WASHINGTON – A House Republican working group is recommending sweeping changes in the 40-year-old Endangered Species Act, asserting that local interests are not being properly considered in the law’s implementation and that lawsuits carry excessive weight in its determinations.
While preserving species “is a laudable and worthy goal,” according to the report, “federal implementation of it, and seemingly never-ending litigation are creating increasing impediments towards reaching that goal.”
Rep. Cynthia Lummis (R-Wyo.), who led the 13-member panel with Rep. Doc Hastings (R-Wash.), chairman of the House Natural Resources Committee, said the law needs to be brought into the 21st century as a result of “tremendous conservation advances since 1973.”
“The American people have grown by leaps and bounds in their understanding of conservation, their willingness to conserve species,” Lummis said. “The ESA needs to grow with them. The ESA is stuck in a litigation driven model. This outdated model hinders the boots on the ground conservation we should be harnessing to actually recover endangered species, not just spout flowery rhetoric about the law in courtrooms.”
But environmental groups maintain the group’s conclusions are unacceptable. Jamie Rappaport Clark, president and CEO of Defenders of Wildlife, said the panel’s proposals will “cause more species to go extinct.”
“Conservation of our nation’s precious natural heritage and imperiled wildlife used to be a value embraced by Americans from coast to coast and across the political spectrum,” Clark said. “But more and more, members of Congress like Rep. Hastings seem to have abandoned those values and forgotten their responsibility as stewards of our natural resources.”
Clark said the package “is not credible conservation ‘reform’ — it’s an anti-environmental corporate wish list.”
Chris Tollefson, spokesman for the U.S. Fish and Wildlife Service, responded that the agency will not comment on the House GOP report until wildlife officials have an opportunity to review its findings.
Conservatives have long sought changes in the Endangered Species Act, which they claim often serves as a drag on economic development. They point to instances involving species like the Northern Spotted Owl, listed as threatened under ESA in 1990, which led to a partial shutdown of timber harvesting activity in the Pacific Northwest to protect the bird’s habitat.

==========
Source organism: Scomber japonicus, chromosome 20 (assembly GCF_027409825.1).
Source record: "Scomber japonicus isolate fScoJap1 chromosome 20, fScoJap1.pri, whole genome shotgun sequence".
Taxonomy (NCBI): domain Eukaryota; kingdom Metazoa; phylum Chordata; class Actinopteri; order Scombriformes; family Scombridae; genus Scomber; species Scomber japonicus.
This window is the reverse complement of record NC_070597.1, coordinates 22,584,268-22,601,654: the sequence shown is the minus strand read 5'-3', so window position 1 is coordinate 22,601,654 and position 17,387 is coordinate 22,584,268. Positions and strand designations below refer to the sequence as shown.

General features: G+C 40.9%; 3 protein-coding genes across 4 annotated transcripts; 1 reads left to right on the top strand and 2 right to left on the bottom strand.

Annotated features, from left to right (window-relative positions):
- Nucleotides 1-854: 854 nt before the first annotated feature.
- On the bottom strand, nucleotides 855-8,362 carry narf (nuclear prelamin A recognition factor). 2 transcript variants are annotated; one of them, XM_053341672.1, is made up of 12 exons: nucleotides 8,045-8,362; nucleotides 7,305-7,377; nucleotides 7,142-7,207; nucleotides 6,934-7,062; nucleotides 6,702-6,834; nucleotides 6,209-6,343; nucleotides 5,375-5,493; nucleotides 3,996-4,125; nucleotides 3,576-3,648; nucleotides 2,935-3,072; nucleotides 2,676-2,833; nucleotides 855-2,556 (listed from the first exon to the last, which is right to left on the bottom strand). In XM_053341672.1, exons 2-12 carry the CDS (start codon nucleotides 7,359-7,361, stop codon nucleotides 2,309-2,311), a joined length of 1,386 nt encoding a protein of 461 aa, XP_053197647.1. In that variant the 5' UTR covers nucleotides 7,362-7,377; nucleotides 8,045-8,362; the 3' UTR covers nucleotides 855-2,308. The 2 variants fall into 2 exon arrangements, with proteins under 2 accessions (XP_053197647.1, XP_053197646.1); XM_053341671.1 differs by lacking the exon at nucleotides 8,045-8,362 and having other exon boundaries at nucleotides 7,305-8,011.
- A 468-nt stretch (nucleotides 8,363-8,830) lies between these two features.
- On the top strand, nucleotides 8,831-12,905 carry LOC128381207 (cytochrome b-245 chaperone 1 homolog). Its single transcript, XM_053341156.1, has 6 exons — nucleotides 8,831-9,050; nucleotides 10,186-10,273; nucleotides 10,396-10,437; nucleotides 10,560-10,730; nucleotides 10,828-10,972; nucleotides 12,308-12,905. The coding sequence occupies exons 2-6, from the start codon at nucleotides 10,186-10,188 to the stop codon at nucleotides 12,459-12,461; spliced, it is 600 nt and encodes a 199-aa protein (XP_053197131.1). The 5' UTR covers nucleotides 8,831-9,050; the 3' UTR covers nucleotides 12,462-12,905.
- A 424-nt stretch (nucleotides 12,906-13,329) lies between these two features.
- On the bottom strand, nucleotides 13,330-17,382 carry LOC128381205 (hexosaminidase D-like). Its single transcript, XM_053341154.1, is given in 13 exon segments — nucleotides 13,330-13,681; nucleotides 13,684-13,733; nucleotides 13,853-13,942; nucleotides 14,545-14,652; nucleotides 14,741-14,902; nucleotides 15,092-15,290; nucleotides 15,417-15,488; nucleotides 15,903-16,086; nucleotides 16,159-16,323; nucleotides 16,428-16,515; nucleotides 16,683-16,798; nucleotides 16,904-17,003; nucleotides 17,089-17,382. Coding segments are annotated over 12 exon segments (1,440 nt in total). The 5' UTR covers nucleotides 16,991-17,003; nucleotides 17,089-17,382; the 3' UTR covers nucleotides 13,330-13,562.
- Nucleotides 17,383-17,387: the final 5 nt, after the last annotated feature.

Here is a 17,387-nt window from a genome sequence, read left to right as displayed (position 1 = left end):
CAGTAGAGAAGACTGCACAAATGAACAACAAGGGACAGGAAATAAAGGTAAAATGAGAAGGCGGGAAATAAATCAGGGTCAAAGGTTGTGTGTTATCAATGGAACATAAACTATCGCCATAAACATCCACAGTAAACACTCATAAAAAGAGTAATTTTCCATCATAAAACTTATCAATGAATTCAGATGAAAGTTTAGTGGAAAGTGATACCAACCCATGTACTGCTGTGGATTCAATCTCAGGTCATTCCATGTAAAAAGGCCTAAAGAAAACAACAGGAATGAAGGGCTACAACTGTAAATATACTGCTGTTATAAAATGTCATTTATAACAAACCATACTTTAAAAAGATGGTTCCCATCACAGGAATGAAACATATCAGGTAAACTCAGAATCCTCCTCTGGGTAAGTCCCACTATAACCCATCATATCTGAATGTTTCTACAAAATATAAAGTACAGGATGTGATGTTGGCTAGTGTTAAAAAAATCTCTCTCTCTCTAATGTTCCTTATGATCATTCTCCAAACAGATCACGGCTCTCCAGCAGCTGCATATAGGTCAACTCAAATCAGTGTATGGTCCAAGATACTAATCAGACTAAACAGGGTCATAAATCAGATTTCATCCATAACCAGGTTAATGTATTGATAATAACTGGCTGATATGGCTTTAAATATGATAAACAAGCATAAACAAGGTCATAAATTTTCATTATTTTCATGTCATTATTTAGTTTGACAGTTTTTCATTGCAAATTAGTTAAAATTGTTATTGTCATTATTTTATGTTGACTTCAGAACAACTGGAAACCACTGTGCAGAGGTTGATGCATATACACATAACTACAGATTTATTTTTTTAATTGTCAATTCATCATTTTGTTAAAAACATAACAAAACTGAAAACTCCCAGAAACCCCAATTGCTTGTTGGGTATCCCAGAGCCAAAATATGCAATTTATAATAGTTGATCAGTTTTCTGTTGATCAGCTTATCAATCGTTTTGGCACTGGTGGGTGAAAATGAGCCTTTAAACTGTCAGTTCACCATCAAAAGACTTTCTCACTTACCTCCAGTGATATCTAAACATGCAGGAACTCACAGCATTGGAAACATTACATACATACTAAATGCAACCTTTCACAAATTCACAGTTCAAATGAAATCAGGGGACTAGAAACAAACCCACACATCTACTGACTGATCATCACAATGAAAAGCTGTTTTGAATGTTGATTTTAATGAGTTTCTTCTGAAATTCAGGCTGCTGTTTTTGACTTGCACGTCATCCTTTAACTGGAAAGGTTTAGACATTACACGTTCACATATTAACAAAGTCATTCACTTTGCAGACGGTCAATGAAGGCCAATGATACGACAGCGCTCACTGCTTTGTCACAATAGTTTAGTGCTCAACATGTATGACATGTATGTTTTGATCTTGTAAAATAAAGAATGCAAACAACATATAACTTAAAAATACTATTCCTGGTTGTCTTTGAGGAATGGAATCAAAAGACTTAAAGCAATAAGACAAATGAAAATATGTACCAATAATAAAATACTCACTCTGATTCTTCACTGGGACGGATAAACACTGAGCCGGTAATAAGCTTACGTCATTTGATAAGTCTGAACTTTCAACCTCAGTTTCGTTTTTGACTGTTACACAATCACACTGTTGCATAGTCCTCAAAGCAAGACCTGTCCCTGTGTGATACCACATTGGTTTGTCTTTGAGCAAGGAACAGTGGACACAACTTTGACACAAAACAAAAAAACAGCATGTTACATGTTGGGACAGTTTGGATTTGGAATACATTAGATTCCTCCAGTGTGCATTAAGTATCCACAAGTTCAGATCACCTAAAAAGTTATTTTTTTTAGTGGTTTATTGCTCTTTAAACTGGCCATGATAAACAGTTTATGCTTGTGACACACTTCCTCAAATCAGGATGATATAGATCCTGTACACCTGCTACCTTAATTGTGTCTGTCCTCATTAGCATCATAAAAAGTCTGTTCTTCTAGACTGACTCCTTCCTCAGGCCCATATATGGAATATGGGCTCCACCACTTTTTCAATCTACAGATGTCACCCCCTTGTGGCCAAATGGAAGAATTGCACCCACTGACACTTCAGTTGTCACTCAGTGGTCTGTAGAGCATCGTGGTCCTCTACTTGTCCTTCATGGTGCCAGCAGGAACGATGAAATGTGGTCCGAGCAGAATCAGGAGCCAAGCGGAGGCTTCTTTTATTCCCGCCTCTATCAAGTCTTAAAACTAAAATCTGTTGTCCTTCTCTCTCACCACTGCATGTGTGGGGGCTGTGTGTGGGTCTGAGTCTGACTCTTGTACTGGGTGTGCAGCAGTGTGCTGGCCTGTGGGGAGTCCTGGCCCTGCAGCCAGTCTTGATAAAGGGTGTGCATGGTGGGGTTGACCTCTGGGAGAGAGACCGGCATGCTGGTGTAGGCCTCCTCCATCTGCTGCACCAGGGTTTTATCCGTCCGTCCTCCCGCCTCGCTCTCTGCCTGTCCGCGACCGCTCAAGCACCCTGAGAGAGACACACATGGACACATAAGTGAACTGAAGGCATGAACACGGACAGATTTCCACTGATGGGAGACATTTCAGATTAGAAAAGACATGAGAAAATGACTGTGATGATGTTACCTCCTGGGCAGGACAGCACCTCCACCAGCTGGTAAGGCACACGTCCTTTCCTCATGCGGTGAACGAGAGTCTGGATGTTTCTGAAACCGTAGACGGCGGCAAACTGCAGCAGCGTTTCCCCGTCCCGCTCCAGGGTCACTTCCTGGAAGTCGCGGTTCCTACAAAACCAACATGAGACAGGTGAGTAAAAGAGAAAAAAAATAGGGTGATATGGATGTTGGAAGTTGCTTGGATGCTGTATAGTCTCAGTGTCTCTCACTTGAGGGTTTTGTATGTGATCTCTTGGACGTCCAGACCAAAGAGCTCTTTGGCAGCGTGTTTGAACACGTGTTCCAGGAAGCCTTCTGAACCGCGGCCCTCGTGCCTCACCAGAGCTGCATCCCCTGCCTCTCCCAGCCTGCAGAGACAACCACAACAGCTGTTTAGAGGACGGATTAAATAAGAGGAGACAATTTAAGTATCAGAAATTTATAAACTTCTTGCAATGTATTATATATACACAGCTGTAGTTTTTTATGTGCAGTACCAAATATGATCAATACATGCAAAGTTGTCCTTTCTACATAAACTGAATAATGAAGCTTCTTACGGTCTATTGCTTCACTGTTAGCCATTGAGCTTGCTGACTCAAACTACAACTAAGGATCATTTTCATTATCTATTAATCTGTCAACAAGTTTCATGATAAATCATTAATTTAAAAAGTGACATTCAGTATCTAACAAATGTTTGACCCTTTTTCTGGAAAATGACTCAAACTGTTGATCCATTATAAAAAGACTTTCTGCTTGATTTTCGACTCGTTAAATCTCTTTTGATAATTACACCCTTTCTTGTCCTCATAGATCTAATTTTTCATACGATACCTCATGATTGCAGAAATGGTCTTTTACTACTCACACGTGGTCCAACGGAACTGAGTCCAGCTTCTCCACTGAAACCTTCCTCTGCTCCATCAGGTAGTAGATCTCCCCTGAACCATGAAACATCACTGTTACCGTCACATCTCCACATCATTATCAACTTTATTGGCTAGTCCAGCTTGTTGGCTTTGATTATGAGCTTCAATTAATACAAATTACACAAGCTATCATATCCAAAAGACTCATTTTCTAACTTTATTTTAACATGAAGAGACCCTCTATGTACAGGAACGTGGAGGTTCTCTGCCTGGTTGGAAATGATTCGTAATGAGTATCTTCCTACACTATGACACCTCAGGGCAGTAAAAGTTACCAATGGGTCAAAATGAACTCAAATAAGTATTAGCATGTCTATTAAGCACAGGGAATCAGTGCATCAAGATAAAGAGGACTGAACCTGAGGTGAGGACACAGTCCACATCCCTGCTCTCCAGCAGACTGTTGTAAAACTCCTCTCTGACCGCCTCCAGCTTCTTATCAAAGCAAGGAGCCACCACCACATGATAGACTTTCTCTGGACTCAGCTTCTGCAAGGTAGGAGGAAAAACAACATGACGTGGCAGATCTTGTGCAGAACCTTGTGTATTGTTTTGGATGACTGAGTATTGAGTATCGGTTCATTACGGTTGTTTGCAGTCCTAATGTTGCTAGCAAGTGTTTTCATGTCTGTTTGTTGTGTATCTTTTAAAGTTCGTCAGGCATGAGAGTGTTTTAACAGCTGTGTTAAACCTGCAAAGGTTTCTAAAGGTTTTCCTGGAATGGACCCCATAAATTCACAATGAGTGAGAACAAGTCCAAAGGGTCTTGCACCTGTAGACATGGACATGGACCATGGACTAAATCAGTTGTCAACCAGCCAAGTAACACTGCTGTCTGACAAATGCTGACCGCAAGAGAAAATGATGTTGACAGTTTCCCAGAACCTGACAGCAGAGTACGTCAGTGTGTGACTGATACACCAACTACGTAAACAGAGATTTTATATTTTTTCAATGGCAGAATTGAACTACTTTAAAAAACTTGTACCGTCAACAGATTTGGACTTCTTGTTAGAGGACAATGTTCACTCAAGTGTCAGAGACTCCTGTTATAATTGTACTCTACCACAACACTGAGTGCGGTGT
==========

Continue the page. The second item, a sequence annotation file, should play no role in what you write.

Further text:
“Shortly following the listing, the federal government, through the Clinton Administration’s Northwest Forest Plan, administratively withdrew nearly 24 million acres of federal land – resulting in no access to nearly 85 percent of the area available for timber harvest – from active management and restricted harvest levels,” the report said. “As a result, over 400 lumber mills have closed across Oregon, Washington, Idaho, Montana and California, terminating over 35,000 direct jobs and countless more indirect jobs.”
But Hastings said the biggest problem with the Endangered Species Act is that it “is not recovering species.” The report said only 2 percent of protected species have been recovered at a cost of billions of dollars.
Environmentalist organizations, like the National Wildlife Federation, reject that claim, noting that species like the bald eagle, Florida panther, gray wolf, grizzly bear, peregrine falcon and red-cockaded woodpecker have all benefitted from the ESA.
Congress passed the Endangered Species Act in 1973 to provide for the “conservation, protection, restoration and propagation of threatened and endangered species of fish, wildlife, and plants, and for other purposes.”
The law authorizes federal agencies to list species as either threatened or endangered and requires them to use their authority to conserve listed species and protect their federally designated habitat.